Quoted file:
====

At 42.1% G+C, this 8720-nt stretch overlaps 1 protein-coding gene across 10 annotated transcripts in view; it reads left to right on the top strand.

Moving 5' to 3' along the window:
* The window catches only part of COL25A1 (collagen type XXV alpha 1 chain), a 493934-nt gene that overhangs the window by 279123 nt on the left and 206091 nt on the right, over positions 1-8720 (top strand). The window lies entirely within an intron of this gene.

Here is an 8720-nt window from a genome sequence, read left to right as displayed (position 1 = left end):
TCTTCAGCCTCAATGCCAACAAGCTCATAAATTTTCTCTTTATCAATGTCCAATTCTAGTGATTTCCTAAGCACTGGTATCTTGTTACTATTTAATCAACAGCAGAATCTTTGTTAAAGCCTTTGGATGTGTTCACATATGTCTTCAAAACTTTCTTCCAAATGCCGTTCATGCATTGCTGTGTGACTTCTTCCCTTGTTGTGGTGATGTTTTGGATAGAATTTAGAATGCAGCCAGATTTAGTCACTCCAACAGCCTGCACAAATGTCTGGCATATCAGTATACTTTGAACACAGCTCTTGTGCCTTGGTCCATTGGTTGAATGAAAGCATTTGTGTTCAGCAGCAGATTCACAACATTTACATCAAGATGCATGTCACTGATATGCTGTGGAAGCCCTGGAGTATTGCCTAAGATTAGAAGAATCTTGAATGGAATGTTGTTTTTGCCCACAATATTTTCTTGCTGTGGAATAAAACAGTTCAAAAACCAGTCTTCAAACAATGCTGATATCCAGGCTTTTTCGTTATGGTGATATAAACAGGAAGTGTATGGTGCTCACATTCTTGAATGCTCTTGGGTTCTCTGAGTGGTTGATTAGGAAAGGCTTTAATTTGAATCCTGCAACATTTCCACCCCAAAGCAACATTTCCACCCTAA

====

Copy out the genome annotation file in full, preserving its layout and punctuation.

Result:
At 42.1% G+C, this 8720-nt stretch overlaps 1 protein-coding gene across 10 annotated transcripts in view; it reads left to right on the top strand.

Moving 5' to 3' along the window:
* The window catches only part of COL25A1 (collagen type XXV alpha 1 chain), a 493934-nt gene that overhangs the window by 279123 nt on the left and 206091 nt on the right, over positions 1-8720 (top strand). The window lies entirely within an intron of this gene.

Here is an 8720-nt window from a genome sequence, read left to right as displayed (position 1 = left end):
TCTTCAGCCTCAATGCCAACAAGCTCATAAATTTTCTCTTTATCAATGTCCAATTCTAGTGATTTCCTAAGCACTGGTATCTTGTTACTATTTAATCAACAGCAGAATCTTTGTTAAAGCCTTTGGATGTGTTCACATATGTCTTCAAAACTTTCTTCCAAATGCCGTTCATGCATTGCTGTGTGACTTCTTCCCTTGTTGTGGTGATGTTTTGGATAGAATTTAGAATGCAGCCAGATTTAGTCACTCCAACAGCCTGCACAAATGTCTGGCATATCAGTATACTTTGAACACAGCTCTTGTGCCTTGGTCCATTGGTTGAATGAAAGCATTTGTGTTCAGCAGCAGATTCACAACATTTACATCAAGATGCATGTCACTGATATGCTGTGGAAGCCCTGGAGTATTGCCTAAGATTAGAAGAATCTTGAATGGAATGTTGTTTTTGCCCACAATATTTTCTTGCTGTGGAATAAAACAGTTCAAAAACCAGTCTTCAAACAATGCTGATATCCAGGCTTTTTCGTTATGGTGATATAAACAGGAAGTGTATGGTGCTCACATTCTTGAATGCTCTTGGGTTCTCTGAGTGGTTGATTAGGAAAGGCTTTAATTTGAATCCTGCAACATTTCCACCCCAAAGCAACATTTCCACCCTAA